Developed countries today express a greater concern for climate change because of three reasons: (1) they have already achieved a decent standard of living; (2) Unlike their developing counterparts, a majority of them either overshoot their resource budget or are near about to overshoot; (3) Climate change harms everyone irrespective of who is causing the damage.

Since wealthier nations and more affluent people have a voice and greater social capital to communicate their opinion, they have been more strongly expressing population growth concerns by often blaming their poorer counterparts. But, the truth is most developing countries have completed the fertility transition much faster than developed countries. For instance, India completed its fertility transition in 46 years; for the same, it took around 225 years for France, 215 years for the United Kingdom and 140 years for the USA.

Similarly, within India, the contribution of fertility change among illiterate and poor women is also significant, despite limited resources to achieve their fertility choices. Today, there are hardly any differences across the desired number of births among different social groups. However, some end up giving birth to more children than the desired number, mainly because of a lack of access to family planning services.

Q. The world population is declining instead of rising. What do you think then is an important debate for now?

Believe it or not, the shrinkage of the human population globally could be the next big threat to geopolitics and economies. Also, the current decline in birth rates, to a large extent, is irreversible. According to the latest United Nations Population Prospects, fertility levels across 124 countries are less than the replacement level (i.e. two parents replacing two children), and in several countries, a lower number of births is a serious concern.

Over 80 countries worldwide suffer from shrinking population sizes due to very low fertility, and 55 have introduced pro-natalist measures to increase birth rates. These measures have proven largely ineffective. In large countries like China, India, Indonesia, and Brazil, fertility is either at the replacement level or below. Except in Africa and a few Arab countries, fertility levels are not a big concern globally. However, population growth will continue for some more time because of the population momentum effect, i.e. future mothers who are already born and continue to have children.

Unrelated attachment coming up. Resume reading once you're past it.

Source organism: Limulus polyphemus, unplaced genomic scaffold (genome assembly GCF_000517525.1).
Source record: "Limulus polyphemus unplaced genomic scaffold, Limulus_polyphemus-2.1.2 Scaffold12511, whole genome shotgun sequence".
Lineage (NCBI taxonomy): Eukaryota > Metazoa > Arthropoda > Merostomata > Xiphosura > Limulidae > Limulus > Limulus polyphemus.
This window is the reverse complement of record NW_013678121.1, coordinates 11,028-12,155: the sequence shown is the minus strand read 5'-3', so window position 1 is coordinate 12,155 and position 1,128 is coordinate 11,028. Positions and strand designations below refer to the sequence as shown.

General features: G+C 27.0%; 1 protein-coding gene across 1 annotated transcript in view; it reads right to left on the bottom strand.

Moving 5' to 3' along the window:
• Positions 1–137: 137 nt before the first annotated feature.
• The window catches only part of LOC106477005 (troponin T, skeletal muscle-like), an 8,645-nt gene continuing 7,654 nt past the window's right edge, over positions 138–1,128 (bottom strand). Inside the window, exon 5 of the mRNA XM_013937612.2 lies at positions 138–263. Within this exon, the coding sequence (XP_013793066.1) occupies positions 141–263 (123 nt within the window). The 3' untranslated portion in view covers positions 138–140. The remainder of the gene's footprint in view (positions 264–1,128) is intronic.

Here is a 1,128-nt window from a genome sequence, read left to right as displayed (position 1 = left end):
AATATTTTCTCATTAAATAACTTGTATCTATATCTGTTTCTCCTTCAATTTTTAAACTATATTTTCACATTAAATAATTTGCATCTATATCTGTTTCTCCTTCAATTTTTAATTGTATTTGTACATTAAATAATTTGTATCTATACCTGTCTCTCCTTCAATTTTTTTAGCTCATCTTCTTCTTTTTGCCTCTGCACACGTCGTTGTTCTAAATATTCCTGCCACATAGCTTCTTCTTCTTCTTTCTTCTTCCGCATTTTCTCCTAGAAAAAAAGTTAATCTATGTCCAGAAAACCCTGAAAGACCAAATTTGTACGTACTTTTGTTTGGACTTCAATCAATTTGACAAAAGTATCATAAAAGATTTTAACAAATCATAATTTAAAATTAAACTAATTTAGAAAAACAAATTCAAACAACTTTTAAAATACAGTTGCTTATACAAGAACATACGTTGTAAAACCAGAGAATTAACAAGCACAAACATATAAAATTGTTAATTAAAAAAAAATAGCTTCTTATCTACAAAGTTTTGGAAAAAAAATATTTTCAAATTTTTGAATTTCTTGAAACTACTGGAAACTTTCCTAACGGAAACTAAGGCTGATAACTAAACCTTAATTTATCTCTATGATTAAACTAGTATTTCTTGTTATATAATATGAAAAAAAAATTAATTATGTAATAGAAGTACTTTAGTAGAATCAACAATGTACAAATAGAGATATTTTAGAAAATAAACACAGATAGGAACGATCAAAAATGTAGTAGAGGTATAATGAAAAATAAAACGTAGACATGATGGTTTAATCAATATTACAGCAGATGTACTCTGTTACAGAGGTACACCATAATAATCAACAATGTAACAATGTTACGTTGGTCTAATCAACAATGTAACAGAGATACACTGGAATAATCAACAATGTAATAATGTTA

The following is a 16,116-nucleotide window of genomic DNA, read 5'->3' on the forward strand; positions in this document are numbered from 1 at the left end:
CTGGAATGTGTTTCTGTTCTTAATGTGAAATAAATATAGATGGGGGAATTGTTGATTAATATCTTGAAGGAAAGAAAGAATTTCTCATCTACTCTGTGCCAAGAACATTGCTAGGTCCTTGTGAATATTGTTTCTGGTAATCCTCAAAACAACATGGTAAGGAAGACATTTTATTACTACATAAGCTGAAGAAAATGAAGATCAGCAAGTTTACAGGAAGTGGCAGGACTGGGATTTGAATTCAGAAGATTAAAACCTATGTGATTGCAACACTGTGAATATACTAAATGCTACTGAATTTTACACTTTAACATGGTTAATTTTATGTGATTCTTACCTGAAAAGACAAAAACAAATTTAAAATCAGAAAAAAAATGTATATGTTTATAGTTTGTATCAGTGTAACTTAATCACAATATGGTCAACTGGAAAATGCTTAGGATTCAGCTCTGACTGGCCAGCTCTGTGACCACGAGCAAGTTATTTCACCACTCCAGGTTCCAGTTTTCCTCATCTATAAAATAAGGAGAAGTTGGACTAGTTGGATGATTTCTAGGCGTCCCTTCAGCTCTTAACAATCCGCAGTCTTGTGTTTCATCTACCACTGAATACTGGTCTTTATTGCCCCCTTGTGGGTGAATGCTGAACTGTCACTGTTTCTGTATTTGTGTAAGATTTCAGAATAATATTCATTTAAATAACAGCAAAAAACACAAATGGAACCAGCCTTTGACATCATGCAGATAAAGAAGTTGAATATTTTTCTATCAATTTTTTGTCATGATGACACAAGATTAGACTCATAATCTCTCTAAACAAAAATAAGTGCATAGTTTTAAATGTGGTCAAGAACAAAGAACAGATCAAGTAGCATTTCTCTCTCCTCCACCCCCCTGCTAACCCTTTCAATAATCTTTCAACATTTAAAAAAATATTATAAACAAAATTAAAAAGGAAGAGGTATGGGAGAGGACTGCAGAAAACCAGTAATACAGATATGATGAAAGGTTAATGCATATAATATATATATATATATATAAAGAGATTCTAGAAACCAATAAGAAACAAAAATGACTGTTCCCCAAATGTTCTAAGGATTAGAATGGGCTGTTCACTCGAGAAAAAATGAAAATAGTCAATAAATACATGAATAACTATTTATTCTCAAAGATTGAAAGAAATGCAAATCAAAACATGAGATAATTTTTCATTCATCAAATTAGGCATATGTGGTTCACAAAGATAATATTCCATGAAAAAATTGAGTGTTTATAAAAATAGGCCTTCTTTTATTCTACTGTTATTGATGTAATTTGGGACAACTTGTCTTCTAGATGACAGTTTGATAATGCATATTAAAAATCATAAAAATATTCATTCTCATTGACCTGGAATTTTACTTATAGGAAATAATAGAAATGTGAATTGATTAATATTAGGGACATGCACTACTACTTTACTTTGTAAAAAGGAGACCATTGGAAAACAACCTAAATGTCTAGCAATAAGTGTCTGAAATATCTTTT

Q. What about a shift to the distribution of planetary resources, rather than only talking about consumption?

Scientific evidence suggests that population size alone is not a reason for today's climate change concerns. Climate change is more attributable to the unequal distribution of resources and unsustainable consumption, which further leads to wastage. An average Indian consumes 16 times lesser resources than an average American.

Today people attribute poverty to climate change, but poverty also stems from the unequal distribution of resources. So, alarmingly rising income inequalities and persisting inequalities in opportunities and resources will continue to drive more unsustainable forms of consumption (i.e. overconsumption or less climate-friendly consumption) and wastage. Therefore, the greater damage to the planet is caused by unsustainable consumption and inequalities than population numbers.

With rising education, urbanization, family planning, and child survival numbers; the population in India and the global population are in the process of stabilization. A greater focus on reducing inequalities will yield better results for human sustainability than coercively pushing the population to shrink to more unsustainable levels.